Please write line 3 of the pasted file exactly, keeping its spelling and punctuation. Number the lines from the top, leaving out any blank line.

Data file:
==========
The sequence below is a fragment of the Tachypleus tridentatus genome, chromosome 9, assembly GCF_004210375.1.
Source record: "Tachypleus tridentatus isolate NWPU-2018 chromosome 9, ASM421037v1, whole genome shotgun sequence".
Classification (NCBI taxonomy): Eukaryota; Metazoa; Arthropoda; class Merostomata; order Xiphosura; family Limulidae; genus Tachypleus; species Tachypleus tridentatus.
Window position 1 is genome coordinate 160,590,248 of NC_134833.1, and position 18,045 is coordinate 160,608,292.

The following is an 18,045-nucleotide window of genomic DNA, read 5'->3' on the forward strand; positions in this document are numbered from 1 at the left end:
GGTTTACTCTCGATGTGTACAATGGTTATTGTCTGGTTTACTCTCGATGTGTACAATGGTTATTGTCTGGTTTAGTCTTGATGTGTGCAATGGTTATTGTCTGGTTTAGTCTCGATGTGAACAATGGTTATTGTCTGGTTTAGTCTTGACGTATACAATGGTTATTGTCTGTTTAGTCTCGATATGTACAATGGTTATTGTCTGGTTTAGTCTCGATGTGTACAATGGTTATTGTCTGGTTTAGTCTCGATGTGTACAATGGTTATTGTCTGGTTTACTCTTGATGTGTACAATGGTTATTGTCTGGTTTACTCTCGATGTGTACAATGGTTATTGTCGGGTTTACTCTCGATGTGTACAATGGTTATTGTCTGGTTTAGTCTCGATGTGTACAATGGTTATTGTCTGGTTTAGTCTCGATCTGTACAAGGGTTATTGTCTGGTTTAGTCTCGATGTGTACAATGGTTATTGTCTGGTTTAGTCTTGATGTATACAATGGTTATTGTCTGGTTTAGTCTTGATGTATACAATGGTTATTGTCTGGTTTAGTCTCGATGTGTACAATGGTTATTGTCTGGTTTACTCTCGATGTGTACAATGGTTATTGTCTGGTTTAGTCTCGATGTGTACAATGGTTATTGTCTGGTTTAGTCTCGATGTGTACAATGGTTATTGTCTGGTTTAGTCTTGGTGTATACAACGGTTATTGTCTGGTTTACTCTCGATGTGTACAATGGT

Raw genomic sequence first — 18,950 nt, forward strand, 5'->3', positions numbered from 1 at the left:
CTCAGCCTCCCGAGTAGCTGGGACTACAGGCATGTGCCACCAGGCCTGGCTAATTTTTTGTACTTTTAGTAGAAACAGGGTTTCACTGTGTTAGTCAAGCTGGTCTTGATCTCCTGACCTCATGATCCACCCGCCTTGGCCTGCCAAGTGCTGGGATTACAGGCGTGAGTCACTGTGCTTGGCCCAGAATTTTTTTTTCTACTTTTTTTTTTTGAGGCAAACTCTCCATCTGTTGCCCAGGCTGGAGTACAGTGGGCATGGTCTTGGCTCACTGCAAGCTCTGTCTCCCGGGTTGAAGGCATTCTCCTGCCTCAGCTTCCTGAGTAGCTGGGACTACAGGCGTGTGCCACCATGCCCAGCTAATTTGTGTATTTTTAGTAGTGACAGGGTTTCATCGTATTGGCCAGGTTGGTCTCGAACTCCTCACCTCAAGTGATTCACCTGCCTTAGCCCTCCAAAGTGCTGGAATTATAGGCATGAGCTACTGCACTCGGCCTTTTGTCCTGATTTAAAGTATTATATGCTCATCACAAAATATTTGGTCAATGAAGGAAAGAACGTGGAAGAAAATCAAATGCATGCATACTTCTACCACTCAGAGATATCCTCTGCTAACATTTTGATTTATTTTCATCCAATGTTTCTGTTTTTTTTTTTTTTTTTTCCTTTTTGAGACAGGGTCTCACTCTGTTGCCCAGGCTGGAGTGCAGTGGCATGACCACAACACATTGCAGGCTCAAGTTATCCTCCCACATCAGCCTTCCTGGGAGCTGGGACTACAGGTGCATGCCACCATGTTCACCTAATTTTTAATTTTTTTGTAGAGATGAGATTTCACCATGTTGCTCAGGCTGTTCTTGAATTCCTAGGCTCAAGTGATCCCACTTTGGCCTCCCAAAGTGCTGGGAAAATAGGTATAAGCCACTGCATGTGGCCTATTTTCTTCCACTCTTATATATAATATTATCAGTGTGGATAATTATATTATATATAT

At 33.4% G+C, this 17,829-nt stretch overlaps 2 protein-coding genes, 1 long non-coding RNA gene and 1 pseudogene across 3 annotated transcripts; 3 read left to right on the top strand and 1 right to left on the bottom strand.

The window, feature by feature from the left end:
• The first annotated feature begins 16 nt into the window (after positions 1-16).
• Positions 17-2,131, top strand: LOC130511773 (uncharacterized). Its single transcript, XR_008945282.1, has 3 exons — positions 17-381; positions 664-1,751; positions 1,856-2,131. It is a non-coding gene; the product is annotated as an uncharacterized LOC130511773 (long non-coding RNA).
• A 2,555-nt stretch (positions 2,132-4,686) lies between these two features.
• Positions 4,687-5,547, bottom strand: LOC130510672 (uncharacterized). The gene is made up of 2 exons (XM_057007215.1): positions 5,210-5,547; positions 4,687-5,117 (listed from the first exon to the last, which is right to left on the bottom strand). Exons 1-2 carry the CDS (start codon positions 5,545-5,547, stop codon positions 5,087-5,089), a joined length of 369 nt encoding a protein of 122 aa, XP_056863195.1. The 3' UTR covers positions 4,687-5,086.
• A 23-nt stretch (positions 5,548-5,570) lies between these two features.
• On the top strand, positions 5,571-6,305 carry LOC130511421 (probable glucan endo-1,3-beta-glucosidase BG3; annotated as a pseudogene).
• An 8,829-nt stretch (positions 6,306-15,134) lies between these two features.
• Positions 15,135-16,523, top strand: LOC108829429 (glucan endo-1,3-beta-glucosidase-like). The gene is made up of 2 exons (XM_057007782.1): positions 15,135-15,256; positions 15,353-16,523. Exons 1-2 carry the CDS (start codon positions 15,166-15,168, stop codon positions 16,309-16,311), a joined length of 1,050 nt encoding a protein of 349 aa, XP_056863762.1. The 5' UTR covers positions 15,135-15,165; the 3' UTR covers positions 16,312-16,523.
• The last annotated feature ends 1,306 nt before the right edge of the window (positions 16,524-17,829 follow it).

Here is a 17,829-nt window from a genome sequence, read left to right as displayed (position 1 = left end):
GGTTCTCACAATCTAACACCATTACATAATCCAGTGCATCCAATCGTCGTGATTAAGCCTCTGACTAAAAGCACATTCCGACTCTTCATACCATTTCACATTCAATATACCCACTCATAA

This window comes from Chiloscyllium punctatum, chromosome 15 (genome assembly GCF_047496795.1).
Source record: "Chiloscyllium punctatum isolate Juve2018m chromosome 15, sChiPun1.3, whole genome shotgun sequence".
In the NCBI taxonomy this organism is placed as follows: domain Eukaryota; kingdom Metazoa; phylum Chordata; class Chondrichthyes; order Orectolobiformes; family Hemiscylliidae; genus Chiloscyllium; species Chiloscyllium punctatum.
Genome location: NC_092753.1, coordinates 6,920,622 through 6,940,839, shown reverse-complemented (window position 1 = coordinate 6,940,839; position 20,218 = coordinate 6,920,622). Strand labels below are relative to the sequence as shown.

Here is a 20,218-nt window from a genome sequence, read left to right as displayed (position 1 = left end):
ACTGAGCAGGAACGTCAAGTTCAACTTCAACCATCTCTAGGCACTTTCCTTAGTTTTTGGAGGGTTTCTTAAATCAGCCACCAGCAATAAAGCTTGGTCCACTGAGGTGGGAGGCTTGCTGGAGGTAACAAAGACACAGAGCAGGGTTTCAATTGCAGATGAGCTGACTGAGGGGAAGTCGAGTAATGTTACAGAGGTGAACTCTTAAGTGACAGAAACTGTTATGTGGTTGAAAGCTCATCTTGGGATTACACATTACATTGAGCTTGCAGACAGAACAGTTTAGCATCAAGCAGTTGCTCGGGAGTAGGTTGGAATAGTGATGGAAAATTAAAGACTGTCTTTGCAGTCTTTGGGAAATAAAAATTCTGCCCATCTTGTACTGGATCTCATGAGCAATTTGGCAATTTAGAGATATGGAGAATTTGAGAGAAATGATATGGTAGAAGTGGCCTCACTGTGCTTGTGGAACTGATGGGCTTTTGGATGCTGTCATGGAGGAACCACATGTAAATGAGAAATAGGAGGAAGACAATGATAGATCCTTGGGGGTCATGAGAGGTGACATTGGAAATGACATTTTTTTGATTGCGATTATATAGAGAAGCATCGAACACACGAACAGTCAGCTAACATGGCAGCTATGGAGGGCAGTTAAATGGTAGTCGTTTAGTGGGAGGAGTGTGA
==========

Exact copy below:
Classification (NCBI taxonomy): Eukaryota; Metazoa; Arthropoda; class Merostomata; order Xiphosura; family Limulidae; genus Tachypleus; species Tachypleus tridentatus.